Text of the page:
Roger William Bisson v Jersey Police Complaints Authority

JurisdictionJersey
CourtCourt of Appeal
JudgeAnderson JA
Judgment Date13 November 2017
Neutral Citation[2017] JCA 192
Date13 November 2017

[2017] JCA 192

COURT OF APPEAL

Before:

James W. McNeill, Q.C., President;

George Bompas, Q.C., and

David Anderson, Q.C.

In the Matter of an Appeal Against the Refusal Ex Parte of Leave to Commence Judicial Review Proceedings Against the Jersey Police Complaints Authority

Between
Roger William Bisson
Appellant
and
Jersey Police Complaints Authority
Respondent

Mr Bisson appeared on his own behalf.

Authorities

Bisson v JPCA [2017] JCA 156 .

Bisson v JPCA [2017] JRC 087 .

R v London Borough of Hammersmith and Fulham ex p Burkitt [2002] UKHL 23 .

Boru Hatlari Ile Petrol Tasima AS and others v Tepe insaat Sanayii AS [2016] JCA 199D .

Uprichard v Scottish Ministers [2013] UKSC 21 , 2013 SC (UKSC) 219.

I v J [2017] JCA 045B .

Bisson v Rabet and Roberts [2012] JRC 021 .

Appeal — leave sought by the Appellant to appeal to the Judicial Committee of the Privy Council against the decision of the Court of Appeal.

Anderson JA

This is the judgment of the Court.

Introduction
1

By judgment of 26 September 2017 ( Bisson v JPCA [2017] JCA 156), this Court dismissed Mr Bisson's appeal against the refusal of Commissioner Michael Beloff QC, in his judgment of 12 June 2017 ( Bisson v JPCA [2017] JRC 087), to grant leave to apply for judicial review against the Jersey Police Complaints Authority (“JPCA”). By written application dated 30 October 2017, Mr Bisson seeks leave to appeal to the Judicial Committee of the Privy Council against our judgment.

Jurisdiction of the Privy Council
2

Though we have not heard argument on the point (the JPCA having not been called upon to participate in these proceedings to date), we are prepared to assume in favour of Mr Bisson that the Privy Council has jurisdiction to entertain an appeal against a dismissal by the Court of Appeal of a refusal of leave to apply for judicial review: cf. R v London Borough of Hammersmith and Fulham ex p Burkitt [2002] UKHL 23, per Lord Slynn at [7] and Lord Steyn at [13].

Test for leave to appeal
3

The Privy Council grants leave to appeal:-

“in civil cases for applications that, in the opinion of the Appeal Panel, raise an arguable point of law of general public importance which ought to be considered by the Judicial Committee at that time, bearing in mind that the matter will already have been the subject of judicial decision and may already have been reviewed on appeal; an application which in the opinion of the Appeal Panel does not raise such a point of law is refused on that ground”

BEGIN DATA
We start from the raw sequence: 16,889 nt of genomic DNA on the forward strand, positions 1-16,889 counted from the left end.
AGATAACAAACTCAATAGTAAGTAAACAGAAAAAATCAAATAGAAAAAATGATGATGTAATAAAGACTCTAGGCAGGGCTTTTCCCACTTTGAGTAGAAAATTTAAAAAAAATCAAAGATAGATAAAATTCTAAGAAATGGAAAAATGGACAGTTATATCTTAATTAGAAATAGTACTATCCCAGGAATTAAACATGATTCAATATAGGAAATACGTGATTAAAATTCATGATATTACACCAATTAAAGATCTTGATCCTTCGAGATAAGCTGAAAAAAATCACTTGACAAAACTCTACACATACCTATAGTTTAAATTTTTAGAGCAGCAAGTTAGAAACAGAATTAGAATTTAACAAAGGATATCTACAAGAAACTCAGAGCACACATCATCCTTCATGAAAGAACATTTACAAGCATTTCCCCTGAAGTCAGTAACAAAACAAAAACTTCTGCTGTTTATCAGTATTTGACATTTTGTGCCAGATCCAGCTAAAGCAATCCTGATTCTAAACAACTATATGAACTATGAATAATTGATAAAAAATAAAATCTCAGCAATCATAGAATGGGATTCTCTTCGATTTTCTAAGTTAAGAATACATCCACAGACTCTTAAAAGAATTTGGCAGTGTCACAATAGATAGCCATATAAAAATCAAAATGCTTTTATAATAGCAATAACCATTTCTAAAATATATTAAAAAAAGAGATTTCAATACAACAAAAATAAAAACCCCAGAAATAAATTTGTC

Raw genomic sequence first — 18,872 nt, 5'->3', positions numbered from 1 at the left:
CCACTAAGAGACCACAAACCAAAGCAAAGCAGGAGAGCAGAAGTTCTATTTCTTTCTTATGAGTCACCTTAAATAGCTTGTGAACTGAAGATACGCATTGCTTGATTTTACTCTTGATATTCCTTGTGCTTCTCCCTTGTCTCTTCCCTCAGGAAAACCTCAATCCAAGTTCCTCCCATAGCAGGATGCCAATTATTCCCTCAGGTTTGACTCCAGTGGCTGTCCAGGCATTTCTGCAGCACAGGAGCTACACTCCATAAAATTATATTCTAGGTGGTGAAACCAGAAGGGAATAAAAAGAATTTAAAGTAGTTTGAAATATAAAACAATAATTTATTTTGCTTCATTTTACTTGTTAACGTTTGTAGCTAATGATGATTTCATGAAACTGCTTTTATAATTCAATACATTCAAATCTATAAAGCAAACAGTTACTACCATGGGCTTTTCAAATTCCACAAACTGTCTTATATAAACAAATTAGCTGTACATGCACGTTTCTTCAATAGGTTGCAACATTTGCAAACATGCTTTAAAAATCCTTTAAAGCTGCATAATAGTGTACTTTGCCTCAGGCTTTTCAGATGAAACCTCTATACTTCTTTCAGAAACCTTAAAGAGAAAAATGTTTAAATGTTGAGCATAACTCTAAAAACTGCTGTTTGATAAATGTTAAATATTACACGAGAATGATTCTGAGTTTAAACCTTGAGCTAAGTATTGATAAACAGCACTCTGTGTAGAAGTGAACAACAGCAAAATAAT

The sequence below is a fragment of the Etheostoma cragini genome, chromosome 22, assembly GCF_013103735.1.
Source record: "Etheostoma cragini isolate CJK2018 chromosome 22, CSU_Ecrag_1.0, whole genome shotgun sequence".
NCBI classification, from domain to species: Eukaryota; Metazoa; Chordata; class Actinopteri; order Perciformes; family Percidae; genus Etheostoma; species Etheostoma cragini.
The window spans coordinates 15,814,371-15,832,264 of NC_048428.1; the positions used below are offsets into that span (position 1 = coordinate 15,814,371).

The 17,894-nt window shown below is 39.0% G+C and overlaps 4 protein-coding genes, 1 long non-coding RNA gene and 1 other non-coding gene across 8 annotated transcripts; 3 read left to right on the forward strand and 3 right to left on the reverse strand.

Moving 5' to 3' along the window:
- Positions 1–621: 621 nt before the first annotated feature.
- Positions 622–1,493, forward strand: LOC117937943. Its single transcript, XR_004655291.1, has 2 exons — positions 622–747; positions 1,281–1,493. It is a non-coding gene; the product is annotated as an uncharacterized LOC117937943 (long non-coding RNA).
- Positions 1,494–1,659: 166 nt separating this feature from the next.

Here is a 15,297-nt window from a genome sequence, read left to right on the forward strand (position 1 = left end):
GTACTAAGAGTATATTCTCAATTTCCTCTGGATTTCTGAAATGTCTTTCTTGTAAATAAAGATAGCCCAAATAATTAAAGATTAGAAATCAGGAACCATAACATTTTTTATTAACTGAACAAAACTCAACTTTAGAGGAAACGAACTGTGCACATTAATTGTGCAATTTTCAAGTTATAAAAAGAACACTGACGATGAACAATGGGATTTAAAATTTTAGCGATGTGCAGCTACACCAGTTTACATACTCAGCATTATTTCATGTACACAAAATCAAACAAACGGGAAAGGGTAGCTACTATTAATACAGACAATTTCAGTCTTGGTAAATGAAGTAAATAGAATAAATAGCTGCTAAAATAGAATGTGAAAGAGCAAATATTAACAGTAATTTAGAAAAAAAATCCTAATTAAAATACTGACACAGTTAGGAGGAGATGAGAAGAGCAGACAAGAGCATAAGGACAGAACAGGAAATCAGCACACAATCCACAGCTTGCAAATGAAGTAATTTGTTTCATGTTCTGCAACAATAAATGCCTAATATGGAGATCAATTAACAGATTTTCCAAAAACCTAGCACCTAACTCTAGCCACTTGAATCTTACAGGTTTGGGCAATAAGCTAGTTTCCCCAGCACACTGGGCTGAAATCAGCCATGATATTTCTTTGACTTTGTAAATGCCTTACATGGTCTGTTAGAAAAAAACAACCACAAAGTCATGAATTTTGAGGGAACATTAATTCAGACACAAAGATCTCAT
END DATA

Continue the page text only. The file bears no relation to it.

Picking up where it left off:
(Privy Council Practice Direction 3, para 3.3.3(a)).

4

The modern approach of the Court of Appeal to applications for permission to appeal to the Privy Council was set out in Boru Hatlari Ile Petrol Tasima AS and others v Tepe insaat Sanayii AS [2016] JCA 199D, paras [23]–[30]. The Court of Appeal cited (at [18]) the comment of Lord Reed in the United Kingdom Supreme Court in the case of in Uprichard v Scottish Ministers [2013] UKSC 21, 2013 SC (UKSC) 219 at [59], in which he described the practice of the Courts of Appeal of England and Wales and of Northern Ireland in the following terms:-

“Appeals against any order or judgment of the Court of Appeal in England and Wales or in Northern Ireland can be brought only with the permission of the Court of Appeal or of this court. In practice, the Court of Appeal normally refuses permission so as to enable an appeal panel of this court to select, from the applications before it for permission to appeal, the cases raising the most important issues.”

5

The Court of Appeal continued:-

“23. We begin by observing by reference to paragraph 3.3.3(a) of the JCPC Practice Direction that permission to appeal (or “leave” as it is in Art 14(a) of the 1961 Law) will only be granted by the Appeal Panel of the Judicial Committee of the Privy Council “in civil cases for applications that… raise an arguable point of law of general public importance which ought to be considered by the Judicial Committee at that time”. As that is the threshold which the Appeal Panel will apply in the event that we refuse leave and an application is made to the Privy Council for special leave, it appears to this Court that we would not be permitted to adopt a lower threshold. Indeed, it may be said that a court of appeal in such a situation should actually adopt a stricter threshold simply because the Appeal Panel of the Judicial Committee can permit an appeal to proceed even where leave or permission...

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